The Nets had their chances in Game 2 against the Raptors, but missed opportunities more than anything are what will define this particular loss.
Toronto evened the first round playoff series at a game apiece with a 100-95 victory, but Brooklyn was in it until the final few possessions, which should give the Raptors pause in celebrating too excessively.
Paul Pierce was the Game 1 hero, scoring nine points down the stretch in all kinds of clutch situations to help the Nets pull out the victory. But he was dismal in this one offensively, picking up two early fouls which wrecked his team’s offensive rhythm, and finished with just seven points on 2-of-11 shooting in 25 minutes of action.
Pierce also launched a quick three with 16 seconds left with his team down four, when a quick two followed by an intentional foul (as the Nets had done on the previous possession) would have been a better choice in trying to extend the game while playing the percentages.
On the Raptors side, they got huge games from two players who were both invisible in Game 1. DeMar DeRozan was much more aggressive, and though he wasn’t all that efficient, he was impactful in finishing with a game-high 30 points. Amir Johnson did nothing statistically in Game 1, but ended up with 16 points and nine rebounds in this one.
Brooklyn has three guys who can take the game over offensively at times and none of them did so in Game 2 — yet, it was still anyone’s game with under a minute to play. This series feels more and more like it’s Brooklyn’s to lose, although the Raptors have enough talent to have something to say about that before the series is finished.
Only one person in NBA history has coached as many games as Brett Brown and had a worst winning percentage.
The 76ers coach, who sports a 37-127 record, is trumped by just Brian Winters. Winters went 36-148 with the expansion Grizzlies and during interim stint guiding the Warriors.
Brown is entering the third season of his four-year contract, and Philadelphia general manager Sam Hinkie has been mum about an extension.
76ers owner Josh Harris is taking a similar approach, but he also says a lot of nice things about Brown.
Harris, via John Finger of CSN Philly:
“It’s probably not appropriate for me to talk about specifics about what the negotiations are with him,” Harris said during a media conference on Thursday at the team’s training camp at Stockton College.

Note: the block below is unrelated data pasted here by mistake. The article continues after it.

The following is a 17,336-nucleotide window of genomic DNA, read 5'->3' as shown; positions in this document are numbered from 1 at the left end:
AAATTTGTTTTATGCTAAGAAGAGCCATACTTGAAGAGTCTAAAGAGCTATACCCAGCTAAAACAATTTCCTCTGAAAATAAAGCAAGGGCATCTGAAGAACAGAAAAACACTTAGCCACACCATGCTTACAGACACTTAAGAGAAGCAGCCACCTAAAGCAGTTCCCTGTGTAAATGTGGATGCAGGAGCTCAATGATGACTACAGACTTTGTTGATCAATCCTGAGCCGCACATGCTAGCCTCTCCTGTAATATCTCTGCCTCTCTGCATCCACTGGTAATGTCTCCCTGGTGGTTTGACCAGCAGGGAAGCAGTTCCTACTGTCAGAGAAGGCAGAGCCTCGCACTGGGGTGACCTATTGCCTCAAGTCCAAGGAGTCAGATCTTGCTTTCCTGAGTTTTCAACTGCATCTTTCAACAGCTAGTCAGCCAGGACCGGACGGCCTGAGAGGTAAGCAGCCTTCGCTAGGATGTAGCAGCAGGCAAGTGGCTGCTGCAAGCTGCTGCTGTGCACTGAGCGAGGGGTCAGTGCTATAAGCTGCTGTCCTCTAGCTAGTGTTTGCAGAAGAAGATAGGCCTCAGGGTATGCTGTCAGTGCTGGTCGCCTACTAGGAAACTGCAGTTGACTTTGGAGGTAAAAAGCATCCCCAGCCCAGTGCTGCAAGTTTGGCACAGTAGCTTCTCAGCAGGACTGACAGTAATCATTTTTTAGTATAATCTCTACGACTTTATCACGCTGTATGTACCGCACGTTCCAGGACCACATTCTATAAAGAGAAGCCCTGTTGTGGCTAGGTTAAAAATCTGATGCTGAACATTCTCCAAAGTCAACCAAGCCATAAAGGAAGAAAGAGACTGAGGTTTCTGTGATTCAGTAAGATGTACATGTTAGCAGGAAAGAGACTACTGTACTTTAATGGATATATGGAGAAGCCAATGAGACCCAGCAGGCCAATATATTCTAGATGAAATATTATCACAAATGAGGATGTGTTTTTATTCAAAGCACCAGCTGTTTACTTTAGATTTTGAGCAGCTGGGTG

“I give Brett an A for the job he’s done,” Harris said. “He’s been an incredible player development person, which is what we need at this point in time. He’s a great person to be around. He’s enthusiastic and he’s a born coach and a leader of men. I’m very impressed with Brett and I hope and expect Brett to be around the team for a very long time.”
Brown has done a fantastic job keeping this team engaged through losing and developing its young players. It’s not his fault Philadelphia stinks. Tanking is an organizational decision.
But the 76ers aren’t tanking forever, and soon, they’ll require a different type of coaching.
Is Brown up for it? No idea. He hasn’t had any chance to prove it.
After all he’s done, though, he probably deserves a chance to find out.
Thabo Sefolosha clearly believed in his innocence.
The Hawks wing rejected a plea deal of only day of community service and six months probation. That probably would have been easier than a trial.
But Sefolosha opted to fight the charges – misdemeanor obstructing government administration, disorderly conduct and resisting arrest.
Today, he was vindicated.
Sefolosha, who missed the playoffs due to a leg injury that seemingly occurred during his arrest, has made his case clear: New York police targeted him because he’s black. Given everything else we know about policing habits, that’s certainly believable.
We’ve also seen video of multiple officers literally pulling Sefolosha in different directions and one striking him in the leg with a nightstick. We don’t know what preceded that video, but especially given the information revealed at trial, it’s difficult to justify that use of force.
This verdict probably sets up Sefolosha’ to sue the NYPD.